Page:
Vermont Humanities Council Civil War Offerings
Events, Speakers Bureau, and Reading and Discussion
The Civil War is perhaps America's greatest story. It played out on a huge stage, with great characters and themes, and multiple plot lines. It is both inspiring and absolutely heartbreaking.
The 150th anniversary of the Civil War deserves our attention not only because the war is endlessly fascinating, but also because in many ways, the issues it dealt with are still with us — particularly federal-state power and, of course, race.
The sesquicentennial officially began April 12, 2011, which is the 150th anniversary of the bombardment of Fort Sumter in 1861. It effectively ended four years later, with Robert E. Lee’s surrender to Ulysses S. Grant at Appomattox Court House, Virginia on April 9, 1865.
The Vermont Humanities Council offers many ways to explore the Civil War — through Speakers Bureau lectures and Reading and Discussion programs you can offer in your town, through First Wednesdays lectures, through Civil War research you can conduct in your schools and community, and through the Civil War Book of Days.
Civil War Book of Days — To honor the sesquicentennial of the Civil War, the Vermont Humanities Council is producing the Civil War Book of Days e-newsletter, weekly e-mails marking what happened each week 150 years ago.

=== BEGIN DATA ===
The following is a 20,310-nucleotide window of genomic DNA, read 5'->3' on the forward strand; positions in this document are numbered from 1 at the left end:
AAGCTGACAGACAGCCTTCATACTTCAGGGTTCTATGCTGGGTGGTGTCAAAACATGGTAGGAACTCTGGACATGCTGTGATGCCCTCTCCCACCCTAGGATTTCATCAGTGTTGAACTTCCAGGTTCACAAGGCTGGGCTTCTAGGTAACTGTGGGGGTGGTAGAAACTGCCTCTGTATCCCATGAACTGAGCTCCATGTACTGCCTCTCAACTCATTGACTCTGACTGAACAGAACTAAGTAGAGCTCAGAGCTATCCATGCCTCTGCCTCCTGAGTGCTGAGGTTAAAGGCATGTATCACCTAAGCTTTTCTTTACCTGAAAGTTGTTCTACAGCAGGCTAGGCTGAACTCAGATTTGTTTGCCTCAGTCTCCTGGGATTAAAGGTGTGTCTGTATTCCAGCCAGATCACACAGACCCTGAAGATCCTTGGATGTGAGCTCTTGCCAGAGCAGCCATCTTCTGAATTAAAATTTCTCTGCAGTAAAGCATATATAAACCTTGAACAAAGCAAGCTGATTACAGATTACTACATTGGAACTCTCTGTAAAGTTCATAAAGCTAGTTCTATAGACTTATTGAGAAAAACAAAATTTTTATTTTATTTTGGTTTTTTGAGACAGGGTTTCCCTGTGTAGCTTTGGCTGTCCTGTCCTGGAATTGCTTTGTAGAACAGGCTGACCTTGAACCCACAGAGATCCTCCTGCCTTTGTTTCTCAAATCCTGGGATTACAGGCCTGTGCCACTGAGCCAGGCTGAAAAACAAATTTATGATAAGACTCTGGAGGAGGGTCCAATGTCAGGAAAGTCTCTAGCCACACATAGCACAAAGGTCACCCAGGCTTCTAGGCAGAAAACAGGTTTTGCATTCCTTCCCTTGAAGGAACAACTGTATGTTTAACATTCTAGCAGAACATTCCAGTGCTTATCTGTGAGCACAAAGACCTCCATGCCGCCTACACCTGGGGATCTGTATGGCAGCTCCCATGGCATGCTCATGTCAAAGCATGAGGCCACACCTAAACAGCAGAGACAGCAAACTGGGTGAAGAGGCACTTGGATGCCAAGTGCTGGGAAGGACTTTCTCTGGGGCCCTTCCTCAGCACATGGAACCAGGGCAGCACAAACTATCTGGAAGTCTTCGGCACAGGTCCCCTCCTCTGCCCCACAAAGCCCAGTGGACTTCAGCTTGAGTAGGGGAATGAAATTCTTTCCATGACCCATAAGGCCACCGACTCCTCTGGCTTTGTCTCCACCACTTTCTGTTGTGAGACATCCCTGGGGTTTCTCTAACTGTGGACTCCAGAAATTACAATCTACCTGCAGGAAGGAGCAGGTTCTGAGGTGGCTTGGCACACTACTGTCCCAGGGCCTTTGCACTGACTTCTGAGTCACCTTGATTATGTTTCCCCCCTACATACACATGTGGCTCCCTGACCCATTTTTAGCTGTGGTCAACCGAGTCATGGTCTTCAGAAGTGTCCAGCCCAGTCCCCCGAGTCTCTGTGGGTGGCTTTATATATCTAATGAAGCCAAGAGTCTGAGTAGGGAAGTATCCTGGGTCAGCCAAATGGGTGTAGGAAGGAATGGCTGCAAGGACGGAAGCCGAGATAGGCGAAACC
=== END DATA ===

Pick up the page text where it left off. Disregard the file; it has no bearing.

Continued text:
First Wednesdays Civil War related talks
Speakers Bureau — Public libraries, historical societies, and other nonprofit organizations are invited to host a speaker or living history interpreter from VHC’s Speakers Bureau. The cost is $75; VHC subsidizes the rest of the cost. VHC is pleased to sponsor thirteen Speakers Bureau programs related to the Civil War.
Reading and Discussion — Public libraries, historical societies, and other nonprofits are invited to host a book group about the Civil War. VHC provides multiple copies of the books and heavily subsidizes a discussion leader/scholar.
Civil War research in your town — Download the Civil War research kit to learn how you can research the Civil War history of your town or its Civil War soldiers.
Photos (click on image for larger size) top to bottom:
A 3rd Vermont Regiment couple, courtesy Vermont Historical Society (VHS); members of the 4th Vermont Infantry by George Houghton, courtesy VHS; General Ulysses S. Grant at his headquarters in Cold Harbor, Virginia, 1864, Library of Congress; Robert E. Lee, General of the Confederate Army, 1863.